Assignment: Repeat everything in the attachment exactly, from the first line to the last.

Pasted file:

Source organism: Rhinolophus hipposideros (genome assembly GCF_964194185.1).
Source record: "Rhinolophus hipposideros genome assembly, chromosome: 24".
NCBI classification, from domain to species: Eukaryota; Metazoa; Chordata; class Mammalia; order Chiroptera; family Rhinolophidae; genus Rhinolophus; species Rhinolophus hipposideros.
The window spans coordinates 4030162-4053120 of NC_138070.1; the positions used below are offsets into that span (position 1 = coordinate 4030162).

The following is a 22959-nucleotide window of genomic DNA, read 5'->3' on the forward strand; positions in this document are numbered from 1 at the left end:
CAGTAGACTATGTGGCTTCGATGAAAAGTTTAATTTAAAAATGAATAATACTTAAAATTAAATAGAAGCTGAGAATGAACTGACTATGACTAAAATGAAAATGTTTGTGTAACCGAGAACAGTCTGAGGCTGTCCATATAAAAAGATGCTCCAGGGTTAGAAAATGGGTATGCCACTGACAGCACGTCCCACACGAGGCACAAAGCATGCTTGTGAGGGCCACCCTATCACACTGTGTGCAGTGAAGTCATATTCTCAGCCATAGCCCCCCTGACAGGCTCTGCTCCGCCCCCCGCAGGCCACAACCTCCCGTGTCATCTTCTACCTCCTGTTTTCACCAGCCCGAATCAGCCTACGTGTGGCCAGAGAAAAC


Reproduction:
Source organism: Rhinolophus hipposideros (genome assembly GCF_964194185.1).
Source record: "Rhinolophus hipposideros genome assembly, chromosome: 24".
NCBI classification, from domain to species: Eukaryota; Metazoa; Chordata; class Mammalia; order Chiroptera; family Rhinolophidae; genus Rhinolophus; species Rhinolophus hipposideros.
The window spans coordinates 4030162-4053120 of NC_138070.1; the positions used below are offsets into that span (position 1 = coordinate 4030162).

The following is a 22959-nucleotide window of genomic DNA, read 5'->3' on the forward strand; positions in this document are numbered from 1 at the left end:
CAGTAGACTATGTGGCTTCGATGAAAAGTTTAATTTAAAAATGAATAATACTTAAAATTAAATAGAAGCTGAGAATGAACTGACTATGACTAAAATGAAAATGTTTGTGTAACCGAGAACAGTCTGAGGCTGTCCATATAAAAAGATGCTCCAGGGTTAGAAAATGGGTATGCCACTGACAGCACGTCCCACACGAGGCACAAAGCATGCTTGTGAGGGCCACCCTATCACACTGTGTGCAGTGAAGTCATATTCTCAGCCATAGCCCCCCTGACAGGCTCTGCTCCGCCCCCCGCAGGCCACAACCTCCCGTGTCATCTTCTACCTCCTGTTTTCACCAGCCCGAATCAGCCTACGTGTGGCCAGAGAAAAC